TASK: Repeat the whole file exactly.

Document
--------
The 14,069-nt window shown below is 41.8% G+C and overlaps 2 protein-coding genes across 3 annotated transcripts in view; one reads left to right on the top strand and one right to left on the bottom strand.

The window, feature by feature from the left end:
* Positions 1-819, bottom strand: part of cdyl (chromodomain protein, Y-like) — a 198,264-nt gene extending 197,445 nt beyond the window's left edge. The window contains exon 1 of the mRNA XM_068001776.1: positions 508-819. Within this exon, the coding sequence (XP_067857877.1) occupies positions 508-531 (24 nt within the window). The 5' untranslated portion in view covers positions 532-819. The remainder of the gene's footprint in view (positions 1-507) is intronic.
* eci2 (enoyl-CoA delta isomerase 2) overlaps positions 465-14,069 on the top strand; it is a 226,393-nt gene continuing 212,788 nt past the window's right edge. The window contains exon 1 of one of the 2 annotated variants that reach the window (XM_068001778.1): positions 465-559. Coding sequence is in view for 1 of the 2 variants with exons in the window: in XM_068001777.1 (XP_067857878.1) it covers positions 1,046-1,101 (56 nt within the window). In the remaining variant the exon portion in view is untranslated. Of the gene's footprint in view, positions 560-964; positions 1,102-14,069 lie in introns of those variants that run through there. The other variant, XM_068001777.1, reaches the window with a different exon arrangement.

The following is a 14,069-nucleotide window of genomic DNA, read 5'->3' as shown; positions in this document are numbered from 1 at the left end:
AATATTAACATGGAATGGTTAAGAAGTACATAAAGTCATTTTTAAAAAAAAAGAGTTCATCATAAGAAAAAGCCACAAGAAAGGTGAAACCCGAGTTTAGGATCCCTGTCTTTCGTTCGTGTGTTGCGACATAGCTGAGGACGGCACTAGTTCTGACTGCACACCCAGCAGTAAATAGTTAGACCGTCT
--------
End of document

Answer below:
The 14,069-nt window shown below is 41.8% G+C and overlaps 2 protein-coding genes across 3 annotated transcripts in view; one reads left to right on the top strand and one right to left on the bottom strand.

The window, feature by feature from the left end:
* Positions 1-819, bottom strand: part of cdyl (chromodomain protein, Y-like) — a 198,264-nt gene extending 197,445 nt beyond the window's left edge. The window contains exon 1 of the mRNA XM_068001776.1: positions 508-819. Within this exon, the coding sequence (XP_067857877.1) occupies positions 508-531 (24 nt within the window). The 5' untranslated portion in view covers positions 532-819. The remainder of the gene's footprint in view (positions 1-507) is intronic.
* eci2 (enoyl-CoA delta isomerase 2) overlaps positions 465-14,069 on the top strand; it is a 226,393-nt gene continuing 212,788 nt past the window's right edge. The window contains exon 1 of one of the 2 annotated variants that reach the window (XM_068001778.1): positions 465-559. Coding sequence is in view for 1 of the 2 variants with exons in the window: in XM_068001777.1 (XP_067857878.1) it covers positions 1,046-1,101 (56 nt within the window). In the remaining variant the exon portion in view is untranslated. Of the gene's footprint in view, positions 560-964; positions 1,102-14,069 lie in introns of those variants that run through there. The other variant, XM_068001777.1, reaches the window with a different exon arrangement.

The following is a 14,069-nucleotide window of genomic DNA, read 5'->3' as shown; positions in this document are numbered from 1 at the left end:
AATATTAACATGGAATGGTTAAGAAGTACATAAAGTCATTTTTAAAAAAAAAGAGTTCATCATAAGAAAAAGCCACAAGAAAGGTGAAACCCGAGTTTAGGATCCCTGTCTTTCGTTCGTGTGTTGCGACATAGCTGAGGACGGCACTAGTTCTGACTGCACACCCAGCAGTAAATAGTTAGACCGTCT